From previous research, we expected to find a two main factor solution: Affective Valence, comprising affective valence ratings, magnitude, and latency of the startle reflex, and heart-rate change, and Arousal, made up of arousal ratings, SCR, and picture-viewing time.
The data of one subject were unavailable for startle blink reflex (n = 44), heart-rate data of one subject were discarded from statistical analysis due to intractable recording artifacts (n = 44), and SCR data of one subject were discarded due to a low rate of responses (< 2; n = 44).
Startle probes were presented at two of three pictures of each affective category per block, at a random time between 3500 and 4500 ms after picture onset.
The acoustic startle stimulus was a 50-ms 105-dB(A) burst of white noise (20 Hz-20 kHz) with instantaneous rise- and fall-times, presented binaurally through Sony MDR-P70 headphones, and generated by a custom-made noise acoustic stimulator from the facilities of the University of Murcia.
Startle blink reflex was measured by recording EMG activity from the orbicularis oculi muscle beneath the left eye, using a bipolar placement of 4-mm Ag/AgCl surface electrodes (Fridlund & Cacioppo, 1986).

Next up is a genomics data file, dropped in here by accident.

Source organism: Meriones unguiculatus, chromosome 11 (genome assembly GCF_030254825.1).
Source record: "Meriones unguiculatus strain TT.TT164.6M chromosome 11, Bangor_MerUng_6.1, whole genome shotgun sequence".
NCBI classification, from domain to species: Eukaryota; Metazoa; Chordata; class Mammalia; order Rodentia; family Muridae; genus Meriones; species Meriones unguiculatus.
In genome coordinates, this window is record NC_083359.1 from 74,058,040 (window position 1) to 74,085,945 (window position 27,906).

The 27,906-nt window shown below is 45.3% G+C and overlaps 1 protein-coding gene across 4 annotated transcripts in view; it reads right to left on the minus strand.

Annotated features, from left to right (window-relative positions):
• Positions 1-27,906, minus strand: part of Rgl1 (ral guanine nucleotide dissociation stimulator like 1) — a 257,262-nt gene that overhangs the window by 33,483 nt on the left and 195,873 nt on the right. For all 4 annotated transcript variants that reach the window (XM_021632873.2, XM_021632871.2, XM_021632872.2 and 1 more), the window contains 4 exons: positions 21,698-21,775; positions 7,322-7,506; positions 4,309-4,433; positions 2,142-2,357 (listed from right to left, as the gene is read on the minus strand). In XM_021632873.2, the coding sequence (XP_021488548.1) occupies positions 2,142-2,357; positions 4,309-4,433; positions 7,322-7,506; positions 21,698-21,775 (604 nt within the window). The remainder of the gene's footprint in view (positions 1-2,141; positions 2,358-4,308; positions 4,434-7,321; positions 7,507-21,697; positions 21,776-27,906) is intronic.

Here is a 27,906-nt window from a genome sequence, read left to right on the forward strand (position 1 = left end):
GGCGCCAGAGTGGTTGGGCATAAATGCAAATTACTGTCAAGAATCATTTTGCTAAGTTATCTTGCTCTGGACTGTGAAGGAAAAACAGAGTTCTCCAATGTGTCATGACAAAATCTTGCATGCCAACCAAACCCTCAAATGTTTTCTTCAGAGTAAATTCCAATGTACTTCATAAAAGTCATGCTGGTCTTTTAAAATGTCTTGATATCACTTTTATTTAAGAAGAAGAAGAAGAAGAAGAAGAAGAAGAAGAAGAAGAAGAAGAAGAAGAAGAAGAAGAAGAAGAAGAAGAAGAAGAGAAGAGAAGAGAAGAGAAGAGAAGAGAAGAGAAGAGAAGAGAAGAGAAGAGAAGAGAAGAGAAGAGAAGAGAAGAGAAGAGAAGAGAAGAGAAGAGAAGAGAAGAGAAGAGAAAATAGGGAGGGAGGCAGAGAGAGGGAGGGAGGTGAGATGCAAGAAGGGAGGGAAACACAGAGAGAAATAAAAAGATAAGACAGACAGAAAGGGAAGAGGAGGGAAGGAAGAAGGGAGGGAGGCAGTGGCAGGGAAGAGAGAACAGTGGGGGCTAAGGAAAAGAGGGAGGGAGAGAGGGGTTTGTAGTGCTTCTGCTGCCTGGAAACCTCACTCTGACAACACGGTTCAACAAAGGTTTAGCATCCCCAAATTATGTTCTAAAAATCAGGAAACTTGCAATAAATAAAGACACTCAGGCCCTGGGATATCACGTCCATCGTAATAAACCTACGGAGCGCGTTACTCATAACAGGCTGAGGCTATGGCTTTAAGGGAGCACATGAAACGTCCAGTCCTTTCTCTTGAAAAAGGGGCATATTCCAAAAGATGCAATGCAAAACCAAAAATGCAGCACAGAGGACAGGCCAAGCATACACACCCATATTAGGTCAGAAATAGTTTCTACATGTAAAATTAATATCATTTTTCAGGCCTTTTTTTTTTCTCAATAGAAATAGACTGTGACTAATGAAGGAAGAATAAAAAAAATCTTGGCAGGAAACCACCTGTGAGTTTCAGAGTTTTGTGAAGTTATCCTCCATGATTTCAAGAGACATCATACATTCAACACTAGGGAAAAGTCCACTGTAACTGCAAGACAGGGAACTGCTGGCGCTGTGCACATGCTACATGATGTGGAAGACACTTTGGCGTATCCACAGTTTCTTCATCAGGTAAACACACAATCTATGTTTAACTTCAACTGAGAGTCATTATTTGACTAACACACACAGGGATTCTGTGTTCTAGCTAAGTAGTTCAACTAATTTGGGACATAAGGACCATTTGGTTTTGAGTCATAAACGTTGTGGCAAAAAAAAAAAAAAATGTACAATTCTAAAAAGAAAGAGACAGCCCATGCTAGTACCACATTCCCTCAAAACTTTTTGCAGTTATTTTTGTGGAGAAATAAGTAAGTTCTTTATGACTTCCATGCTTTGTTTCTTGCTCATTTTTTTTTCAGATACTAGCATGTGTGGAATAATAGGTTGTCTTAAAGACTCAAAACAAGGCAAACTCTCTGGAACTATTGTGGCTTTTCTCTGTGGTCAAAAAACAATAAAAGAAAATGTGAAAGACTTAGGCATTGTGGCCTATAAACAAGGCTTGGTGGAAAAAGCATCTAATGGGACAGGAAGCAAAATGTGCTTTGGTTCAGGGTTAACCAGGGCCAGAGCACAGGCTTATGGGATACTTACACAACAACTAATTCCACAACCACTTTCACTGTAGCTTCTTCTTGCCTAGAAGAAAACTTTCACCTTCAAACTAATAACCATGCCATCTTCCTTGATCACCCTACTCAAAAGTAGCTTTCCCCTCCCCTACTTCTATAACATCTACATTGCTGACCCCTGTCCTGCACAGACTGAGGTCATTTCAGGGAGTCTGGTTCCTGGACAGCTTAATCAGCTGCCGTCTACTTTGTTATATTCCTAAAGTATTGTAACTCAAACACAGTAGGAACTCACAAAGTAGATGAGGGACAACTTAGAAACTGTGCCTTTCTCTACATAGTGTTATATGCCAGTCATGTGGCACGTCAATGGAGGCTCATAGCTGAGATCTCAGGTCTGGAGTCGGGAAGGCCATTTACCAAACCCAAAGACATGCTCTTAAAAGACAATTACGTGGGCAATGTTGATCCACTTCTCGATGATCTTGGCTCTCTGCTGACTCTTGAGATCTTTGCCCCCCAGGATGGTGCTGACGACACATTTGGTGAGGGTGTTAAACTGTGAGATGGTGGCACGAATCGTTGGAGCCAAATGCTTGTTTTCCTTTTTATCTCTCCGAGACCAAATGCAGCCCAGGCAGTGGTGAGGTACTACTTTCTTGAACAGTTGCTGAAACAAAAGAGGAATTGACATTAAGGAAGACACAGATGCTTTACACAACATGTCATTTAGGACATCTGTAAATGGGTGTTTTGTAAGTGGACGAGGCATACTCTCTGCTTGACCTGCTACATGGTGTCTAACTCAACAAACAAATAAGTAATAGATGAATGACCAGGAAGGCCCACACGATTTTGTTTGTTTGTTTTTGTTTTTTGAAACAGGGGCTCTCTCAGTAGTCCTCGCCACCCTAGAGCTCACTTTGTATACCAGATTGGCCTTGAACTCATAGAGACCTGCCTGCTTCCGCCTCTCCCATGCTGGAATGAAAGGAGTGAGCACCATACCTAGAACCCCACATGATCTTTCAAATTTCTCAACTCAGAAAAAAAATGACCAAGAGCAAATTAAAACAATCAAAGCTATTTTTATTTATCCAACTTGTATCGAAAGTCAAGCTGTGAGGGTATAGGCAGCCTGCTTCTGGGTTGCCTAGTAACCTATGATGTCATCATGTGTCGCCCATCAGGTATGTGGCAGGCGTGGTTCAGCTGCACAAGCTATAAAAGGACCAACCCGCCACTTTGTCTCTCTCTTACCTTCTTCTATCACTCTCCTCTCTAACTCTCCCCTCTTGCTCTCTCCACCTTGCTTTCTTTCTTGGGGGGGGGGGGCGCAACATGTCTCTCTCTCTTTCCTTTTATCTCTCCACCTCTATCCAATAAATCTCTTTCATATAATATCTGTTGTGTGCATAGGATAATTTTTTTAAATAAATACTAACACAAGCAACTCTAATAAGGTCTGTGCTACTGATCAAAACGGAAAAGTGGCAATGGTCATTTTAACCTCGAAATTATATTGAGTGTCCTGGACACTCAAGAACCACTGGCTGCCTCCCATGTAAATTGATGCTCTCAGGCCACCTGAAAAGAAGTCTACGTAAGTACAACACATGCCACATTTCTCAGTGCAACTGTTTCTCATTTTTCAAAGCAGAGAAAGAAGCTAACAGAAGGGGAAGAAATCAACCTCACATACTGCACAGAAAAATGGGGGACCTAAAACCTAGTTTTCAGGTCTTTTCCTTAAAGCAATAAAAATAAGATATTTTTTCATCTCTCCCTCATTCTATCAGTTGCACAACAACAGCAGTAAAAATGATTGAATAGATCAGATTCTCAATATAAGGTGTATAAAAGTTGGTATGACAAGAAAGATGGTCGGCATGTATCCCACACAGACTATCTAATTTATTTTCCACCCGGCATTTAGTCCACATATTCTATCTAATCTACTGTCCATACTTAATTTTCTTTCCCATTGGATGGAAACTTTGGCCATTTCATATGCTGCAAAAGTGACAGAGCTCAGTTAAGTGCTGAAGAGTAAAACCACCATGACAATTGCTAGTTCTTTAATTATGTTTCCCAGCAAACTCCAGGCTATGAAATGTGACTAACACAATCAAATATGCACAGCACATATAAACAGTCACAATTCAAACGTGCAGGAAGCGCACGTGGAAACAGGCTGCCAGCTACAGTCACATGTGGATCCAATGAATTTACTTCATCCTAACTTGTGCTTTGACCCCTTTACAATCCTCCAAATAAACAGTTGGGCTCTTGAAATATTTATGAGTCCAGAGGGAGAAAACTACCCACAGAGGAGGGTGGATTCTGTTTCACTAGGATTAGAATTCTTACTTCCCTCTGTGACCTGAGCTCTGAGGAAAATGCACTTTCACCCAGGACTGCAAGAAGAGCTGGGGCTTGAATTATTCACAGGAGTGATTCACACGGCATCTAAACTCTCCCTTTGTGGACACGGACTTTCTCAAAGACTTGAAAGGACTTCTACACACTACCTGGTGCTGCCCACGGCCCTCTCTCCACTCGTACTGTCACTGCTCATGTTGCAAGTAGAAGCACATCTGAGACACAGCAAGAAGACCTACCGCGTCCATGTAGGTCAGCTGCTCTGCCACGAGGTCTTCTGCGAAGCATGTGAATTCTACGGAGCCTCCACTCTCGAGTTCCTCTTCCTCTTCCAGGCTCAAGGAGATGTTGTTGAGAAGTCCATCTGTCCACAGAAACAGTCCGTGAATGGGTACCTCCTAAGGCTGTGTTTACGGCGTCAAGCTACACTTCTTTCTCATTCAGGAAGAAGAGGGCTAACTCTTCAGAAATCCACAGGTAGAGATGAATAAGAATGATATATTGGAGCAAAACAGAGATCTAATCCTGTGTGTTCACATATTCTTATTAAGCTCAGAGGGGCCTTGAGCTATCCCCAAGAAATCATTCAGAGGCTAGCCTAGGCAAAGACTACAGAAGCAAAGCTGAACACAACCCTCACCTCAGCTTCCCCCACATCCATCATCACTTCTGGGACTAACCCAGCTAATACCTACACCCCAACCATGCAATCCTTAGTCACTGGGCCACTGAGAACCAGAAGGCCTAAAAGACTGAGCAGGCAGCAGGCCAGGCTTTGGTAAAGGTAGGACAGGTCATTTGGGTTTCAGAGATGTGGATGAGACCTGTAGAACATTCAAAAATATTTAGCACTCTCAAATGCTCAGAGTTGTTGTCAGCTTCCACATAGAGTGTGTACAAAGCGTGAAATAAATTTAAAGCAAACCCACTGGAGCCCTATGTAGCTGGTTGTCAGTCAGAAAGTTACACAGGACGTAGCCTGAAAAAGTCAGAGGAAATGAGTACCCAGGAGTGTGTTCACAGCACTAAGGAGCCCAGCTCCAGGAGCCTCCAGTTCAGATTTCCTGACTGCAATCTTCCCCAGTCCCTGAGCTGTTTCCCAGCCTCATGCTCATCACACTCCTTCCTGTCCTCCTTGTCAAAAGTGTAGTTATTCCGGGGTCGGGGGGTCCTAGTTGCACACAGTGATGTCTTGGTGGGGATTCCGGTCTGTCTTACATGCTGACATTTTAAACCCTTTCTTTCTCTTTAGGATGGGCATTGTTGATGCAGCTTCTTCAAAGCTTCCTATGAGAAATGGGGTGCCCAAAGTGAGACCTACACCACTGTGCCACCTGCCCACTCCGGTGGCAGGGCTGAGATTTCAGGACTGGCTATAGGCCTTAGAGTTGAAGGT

If the resident is hitting because of an exaggerated startle
response, the caregiver should approach from the front with a smile, being sure to gain the resident's attention and to precede the physical contact with eye contact.
Some psychologists believe that the startle reaction, which has been examined by numerous researchers since 1939, lies at the far end of the emotion of surprise and provides a good model for the study of other emotions.
Detailed measurements of facial muscles during the startle reaction suggest that it is probably a reflex, according to a report in the November JOURNAL OF PERSONALITY AND SOCIAL PSYCHOLOGY.
The researchers examined the startle reactions of 17 healthy individuals who, on different occasions, did or did not know when a blank pistol would be fired.
With emotions such as surprise, happiness and disgust, note the researchers, facial expressions can be inhibited and simulated fairly successfully and are far more difficult to elicit experimentally than is the startle reaction.